A Taste Of The Cuisine Of Zanzibar And Tanzania

A Taste Of The Cuisine Of Zanzibar And Tanzania



A question often asked is, “what type of​ traditional food should we expect when we get to​ Zanzibar?” Below is​ a​ small selection of​ what you may be offered. These examples of​ local dishes are eaten by the​ local people of​ both Zanzibar and​ Tanzania.

The original inhabitants of​ the​ Zanzibar Islands were African fishermen, who lived in​ villages scattered throughout the​ fifty or​ so Islands that make up the​ archipelago of​ Zanzibar. They survived on a​ diet mainly consisting of​ fresh seafood gleaned from the​ warm waters of​ the​ Indian Ocean surrounding these islands.

The diet of​ the​ local people went through a​ fundamental change in​ the​ ninth century with the​ arrival of​ the​ Persian and​ Arab traders. These traders built settlements along the​ coast of​ Tanzania and​ on the​ Zanzibar islands. in​ time these settlers integrated themselves into the​ African societies and​ left a​ wonderful legacy with their food. These settlers brought coconut palms, mango trees, citrus fruits, rice and​ all the​ spices we now associate with Zanzibar. Spiced pilau rice, one of​ the​ island's most common and​ delicious dishes cooked with coconut, nuts, and​ spices, is​ of​ Arab origin.

Pilau rice is​ the​ most traditional dish in​ Zanzibar which I have eaten at​ weddings, funerals and​ holidays. Sometimes when I have ordered this dish at​ a​ local restaurant I am told the​ order must be placed by how many kilos of​ rice I wanted them to​ cook. This spicy rice comes in​ a​ giant copper hour-glass shaped pilau pan. the​ best way to​ enjoy this dish is​ to​ sit in​ a​ circle around a​ large platter piled high with pilau, remembering, always, to​ use the​ right hand, and​ eat communally from the​ pot. This togetherness makes the​ meal even more of​ a​ social occasion, since not only do you get to​ spend time with friends gossiping and​ eating, but no one has to​ wash up.

My favorite accompaniment with this dish is​ a​ salad of​ slice onions placed in​ a​ shallow dish and​ marinated, for​ at​ least one hour, in​ lime juice, sliced chilies and​ sugar. This is​ served with thinly sliced tomato and​ cucumber and​ topped with chopped, fresh coriander.

The stiff porridge made from maze flour has many names throughout Africa and​ here in​ Zanzibar it​ is​ named Ugali. the​ maze flour is​ cooked with water into a​ stiff porridge, which is​ hard work. This is​ a​ staple diet for​ many Tanzanian's. it​ is​ eaten with your right hand and​ squashed into a​ ball, then pushing your thumb into the​ middle of​ the​ ball you make a​ spoon of​ the​ ugali ball and​ eat it​ along with the​ food scooped into the​ hole. This is​ especially nice with Mchicha. (see below)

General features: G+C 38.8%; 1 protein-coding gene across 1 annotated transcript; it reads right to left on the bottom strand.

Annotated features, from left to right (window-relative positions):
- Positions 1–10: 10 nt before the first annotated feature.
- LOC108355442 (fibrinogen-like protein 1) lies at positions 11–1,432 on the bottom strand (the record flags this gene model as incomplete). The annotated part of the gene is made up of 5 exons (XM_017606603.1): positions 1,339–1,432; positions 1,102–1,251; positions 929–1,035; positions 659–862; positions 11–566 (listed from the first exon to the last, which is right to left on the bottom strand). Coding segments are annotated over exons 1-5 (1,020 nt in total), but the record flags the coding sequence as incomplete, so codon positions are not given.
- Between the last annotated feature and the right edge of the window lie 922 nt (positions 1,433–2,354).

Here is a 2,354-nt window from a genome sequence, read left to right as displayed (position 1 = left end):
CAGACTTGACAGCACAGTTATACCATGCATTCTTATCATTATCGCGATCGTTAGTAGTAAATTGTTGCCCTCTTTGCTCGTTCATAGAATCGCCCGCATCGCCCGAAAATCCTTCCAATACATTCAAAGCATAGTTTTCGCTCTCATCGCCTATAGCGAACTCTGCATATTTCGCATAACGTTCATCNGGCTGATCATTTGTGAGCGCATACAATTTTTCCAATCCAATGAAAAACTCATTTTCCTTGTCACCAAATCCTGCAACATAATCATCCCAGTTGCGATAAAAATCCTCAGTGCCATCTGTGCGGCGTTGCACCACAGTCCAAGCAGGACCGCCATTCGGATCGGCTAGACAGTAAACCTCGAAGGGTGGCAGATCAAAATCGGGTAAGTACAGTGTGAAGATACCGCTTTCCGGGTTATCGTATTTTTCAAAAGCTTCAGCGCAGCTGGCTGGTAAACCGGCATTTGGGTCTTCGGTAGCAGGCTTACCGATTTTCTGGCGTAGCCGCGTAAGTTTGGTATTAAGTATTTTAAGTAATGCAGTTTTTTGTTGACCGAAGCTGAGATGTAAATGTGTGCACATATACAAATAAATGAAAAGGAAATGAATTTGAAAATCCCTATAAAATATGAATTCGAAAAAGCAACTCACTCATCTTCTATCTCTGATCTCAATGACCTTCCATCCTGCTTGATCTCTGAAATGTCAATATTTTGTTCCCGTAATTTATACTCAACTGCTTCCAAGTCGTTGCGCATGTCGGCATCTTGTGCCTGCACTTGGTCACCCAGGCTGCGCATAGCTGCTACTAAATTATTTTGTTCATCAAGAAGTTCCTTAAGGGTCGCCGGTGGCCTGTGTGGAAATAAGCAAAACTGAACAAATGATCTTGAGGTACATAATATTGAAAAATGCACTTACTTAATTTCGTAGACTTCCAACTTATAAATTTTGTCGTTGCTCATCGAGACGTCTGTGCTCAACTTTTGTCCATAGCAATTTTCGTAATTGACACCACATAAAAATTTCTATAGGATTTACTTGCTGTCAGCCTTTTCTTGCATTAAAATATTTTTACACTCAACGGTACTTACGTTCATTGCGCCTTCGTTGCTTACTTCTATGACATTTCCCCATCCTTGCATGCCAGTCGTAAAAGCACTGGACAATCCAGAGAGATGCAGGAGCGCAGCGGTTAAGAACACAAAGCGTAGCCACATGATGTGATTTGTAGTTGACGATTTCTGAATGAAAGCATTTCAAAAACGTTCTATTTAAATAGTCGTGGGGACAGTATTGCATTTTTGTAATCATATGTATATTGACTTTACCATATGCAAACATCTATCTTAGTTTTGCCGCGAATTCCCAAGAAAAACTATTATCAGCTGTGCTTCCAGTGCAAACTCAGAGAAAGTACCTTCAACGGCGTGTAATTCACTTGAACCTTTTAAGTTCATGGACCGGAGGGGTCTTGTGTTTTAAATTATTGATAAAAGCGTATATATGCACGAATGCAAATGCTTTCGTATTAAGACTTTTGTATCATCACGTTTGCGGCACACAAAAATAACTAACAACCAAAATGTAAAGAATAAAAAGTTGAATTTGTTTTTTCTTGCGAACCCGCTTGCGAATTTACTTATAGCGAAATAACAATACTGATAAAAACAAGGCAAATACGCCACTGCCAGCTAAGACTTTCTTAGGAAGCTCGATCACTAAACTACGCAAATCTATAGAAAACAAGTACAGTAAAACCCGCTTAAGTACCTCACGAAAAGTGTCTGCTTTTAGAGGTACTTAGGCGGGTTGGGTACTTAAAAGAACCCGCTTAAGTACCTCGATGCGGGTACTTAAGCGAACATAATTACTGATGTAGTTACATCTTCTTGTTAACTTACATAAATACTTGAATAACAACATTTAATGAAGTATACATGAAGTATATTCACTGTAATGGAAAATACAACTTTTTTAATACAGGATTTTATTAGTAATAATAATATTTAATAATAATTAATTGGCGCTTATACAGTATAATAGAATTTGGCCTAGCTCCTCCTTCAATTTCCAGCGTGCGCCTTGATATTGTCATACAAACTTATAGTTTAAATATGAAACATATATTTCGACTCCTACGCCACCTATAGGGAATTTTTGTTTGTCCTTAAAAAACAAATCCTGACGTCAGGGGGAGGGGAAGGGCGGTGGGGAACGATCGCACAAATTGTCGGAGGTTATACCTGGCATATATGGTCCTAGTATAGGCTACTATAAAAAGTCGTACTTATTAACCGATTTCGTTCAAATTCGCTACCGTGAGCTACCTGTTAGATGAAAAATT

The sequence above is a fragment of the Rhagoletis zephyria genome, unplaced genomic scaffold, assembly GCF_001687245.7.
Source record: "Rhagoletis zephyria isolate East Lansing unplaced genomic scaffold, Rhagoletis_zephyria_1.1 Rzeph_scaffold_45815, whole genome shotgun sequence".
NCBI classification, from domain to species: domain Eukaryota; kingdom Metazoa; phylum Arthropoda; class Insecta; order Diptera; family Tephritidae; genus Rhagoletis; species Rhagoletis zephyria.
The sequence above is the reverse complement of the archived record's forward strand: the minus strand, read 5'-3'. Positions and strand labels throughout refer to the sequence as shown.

Another favorite dish is​ sorpotel. the​ first time I tried sorpotel the​ chef refused to​ tell me what it​ was until after I had eaten it. This is​ because it​ is​ a​ stew of​ beef tongue, heart, liver and​ pork. the​ meat was so tender it​ melted in​ my mouth. it​ has a​ spicy kick to​ it​ but also a​ complex flavor that is​ unique from any curry or​ masala. if​ you are ever in​ Zanzibar, be sure to​ stop in​ CHIT CHAT and​ order the​ Sorpotel

Chips-my-eye, [Chips ], is​ a​ traditional dish here in​ Tanzania. it​ is​ egg and​ chips, but not your north of​ England two fried eggs and​ a​ side order of​ chips. it​ is​ a​ chip omelet. Chips are placed into a​ shallow frying pan and​ as​ they sizzle away two beaten eggs are poured over the​ top. This is​ then cooked into a​ solid omelet, stuffed with chips, and​ very nice it​ is​ too. it​ is​ not so healthy but give it​ a​ try when you visit Tanzania. it​ is​ far nicer than it​ sounds.

Mchicha is​ the​ champagne of​ the​ many Tanzanian types of​ spinach. Some of​ them require a​ little longer to​ cook than the​ western varieties but they all have an​ excellent taste ranging from the​ very bitter to​ the​ sweet. Mchicha is​ one of​ the​ most popular spinaches and​ has small oval leaves and​ thin stems that are very good with Ugali.

Most hotels are now serving a​ selection of​ traditional dishes. However, if​ you find yourself on the​ coast of​ Tanzania or​ in​ Zanzibar – speak to​ the​ local people and​ see where they eat.




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